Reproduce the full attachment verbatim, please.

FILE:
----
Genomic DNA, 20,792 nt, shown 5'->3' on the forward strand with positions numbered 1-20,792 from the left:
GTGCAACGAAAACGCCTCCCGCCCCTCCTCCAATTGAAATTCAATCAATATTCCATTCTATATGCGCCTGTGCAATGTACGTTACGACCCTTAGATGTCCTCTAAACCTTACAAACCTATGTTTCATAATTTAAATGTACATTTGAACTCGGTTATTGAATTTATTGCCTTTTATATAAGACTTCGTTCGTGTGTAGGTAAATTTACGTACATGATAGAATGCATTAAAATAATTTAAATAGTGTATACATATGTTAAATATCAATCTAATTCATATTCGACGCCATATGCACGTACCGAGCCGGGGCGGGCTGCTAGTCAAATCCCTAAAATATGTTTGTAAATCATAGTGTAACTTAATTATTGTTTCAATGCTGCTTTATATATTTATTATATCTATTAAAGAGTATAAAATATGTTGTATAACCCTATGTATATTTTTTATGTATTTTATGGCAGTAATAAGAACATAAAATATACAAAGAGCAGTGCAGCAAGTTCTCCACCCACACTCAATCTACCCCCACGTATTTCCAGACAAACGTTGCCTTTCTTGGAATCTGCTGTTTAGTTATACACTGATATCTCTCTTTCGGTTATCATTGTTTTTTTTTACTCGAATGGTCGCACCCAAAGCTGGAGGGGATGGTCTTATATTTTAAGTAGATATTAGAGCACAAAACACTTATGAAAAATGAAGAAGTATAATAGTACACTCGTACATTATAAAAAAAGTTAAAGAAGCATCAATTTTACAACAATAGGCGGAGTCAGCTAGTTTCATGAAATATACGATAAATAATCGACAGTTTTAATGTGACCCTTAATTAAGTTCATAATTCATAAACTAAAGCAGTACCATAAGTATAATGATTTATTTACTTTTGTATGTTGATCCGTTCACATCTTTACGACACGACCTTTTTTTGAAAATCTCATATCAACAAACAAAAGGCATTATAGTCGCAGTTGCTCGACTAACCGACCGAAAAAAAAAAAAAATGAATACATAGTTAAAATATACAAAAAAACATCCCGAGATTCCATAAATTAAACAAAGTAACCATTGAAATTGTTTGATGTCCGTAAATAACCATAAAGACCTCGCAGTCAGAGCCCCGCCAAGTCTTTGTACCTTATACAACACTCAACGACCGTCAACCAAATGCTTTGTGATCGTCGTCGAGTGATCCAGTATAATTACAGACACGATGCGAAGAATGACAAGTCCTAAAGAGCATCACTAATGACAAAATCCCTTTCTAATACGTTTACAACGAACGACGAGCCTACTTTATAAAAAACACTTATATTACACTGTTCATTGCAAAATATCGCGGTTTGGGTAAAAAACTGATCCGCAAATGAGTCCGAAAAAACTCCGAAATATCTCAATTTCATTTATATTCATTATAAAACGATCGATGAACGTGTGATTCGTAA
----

Genomic DNA, 20,792 nt, shown 5'->3' on the forward strand with positions numbered 1-20,792 from the left:
GTGCAACGAAAACGCCTCCCGCCCCTCCTCCAATTGAAATTCAATCAATATTCCATTCTATATGCGCCTGTGCAATGTACGTTACGACCCTTAGATGTCCTCTAAACCTTACAAACCTATGTTTCATAATTTAAATGTACATTTGAACTCGGTTATTGAATTTATTGCCTTTTATATAAGACTTCGTTCGTGTGTAGGTAAATTTACGTACATGATAGAATGCATTAAAATAATTTAAATAGTGTATACATATGTTAAATATCAATCTAATTCATATTCGACGCCATATGCACGTACCGAGCCGGGGCGGGCTGCTAGTCAAATCCCTAAAATATGTTTGTAAATCATAGTGTAACTTAATTATTGTTTCAATGCTGCTTTATATATTTATTATATCTATTAAAGAGTATAAAATATGTTGTATAACCCTATGTATATTTTTTATGTATTTTATGGCAGTAATAAGAACATAAAATATACAAAGAGCAGTGCAGCAAGTTCTCCACCCACACTCAATCTACCCCCACGTATTTCCAGACAAACGTTGCCTTTCTTGGAATCTGCTGTTTAGTTATACACTGATATCTCTCTTTCGGTTATCATTGTTTTTTTTTACTCGAATGGTCGCACCCAAAGCTGGAGGGGATGGTCTTATATTTTAAGTAGATATTAGAGCACAAAACACTTATGAAAAATGAAGAAGTATAATAGTACACTCGTACATTATAAAAAAAGTTAAAGAAGCATCAATTTTACAACAATAGGCGGAGTCAGCTAGTTTCATGAAATATACGATAAATAATCGACAGTTTTAATGTGACCCTTAATTAAGTTCATAATTCATAAACTAAAGCAGTACCATAAGTATAATGATTTATTTACTTTTGTATGTTGATCCGTTCACATCTTTACGACACGACCTTTTTTTGAAAATCTCATATCAACAAACAAAAGGCATTATAGTCGCAGTTGCTCGACTAACCGACCGAAAAAAAAAAAAAATGAATACATAGTTAAAATATACAAAAAAACATCCCGAGATTCCATAAATTAAACAAAGTAACCATTGAAATTGTTTGATGTCCGTAAATAACCATAAAGACCTCGCAGTCAGAGCCCCGCCAAGTCTTTGTACCTTATACAACACTCAACGACCGTCAACCAAATGCTTTGTGATCGTCGTCGAGTGATCCAGTATAATTACAGACACGATGCGAAGAATGACAAGTCCTAAAGAGCATCACTAATGACAAAATCCCTTTCTAATACGTTTACAACGAACGACGAGCCTACTTTATAAAAAACACTTATATTACACTGTTCATTGCAAAATATCGCGGTTTGGGTAAAAAACTGATCCGCAAATGAGTCCGAAAAAACTCCGAAATATCTCAATTTCATTTATATTCATTATAAAACGATCGATGAACGTGTGATTCGTAA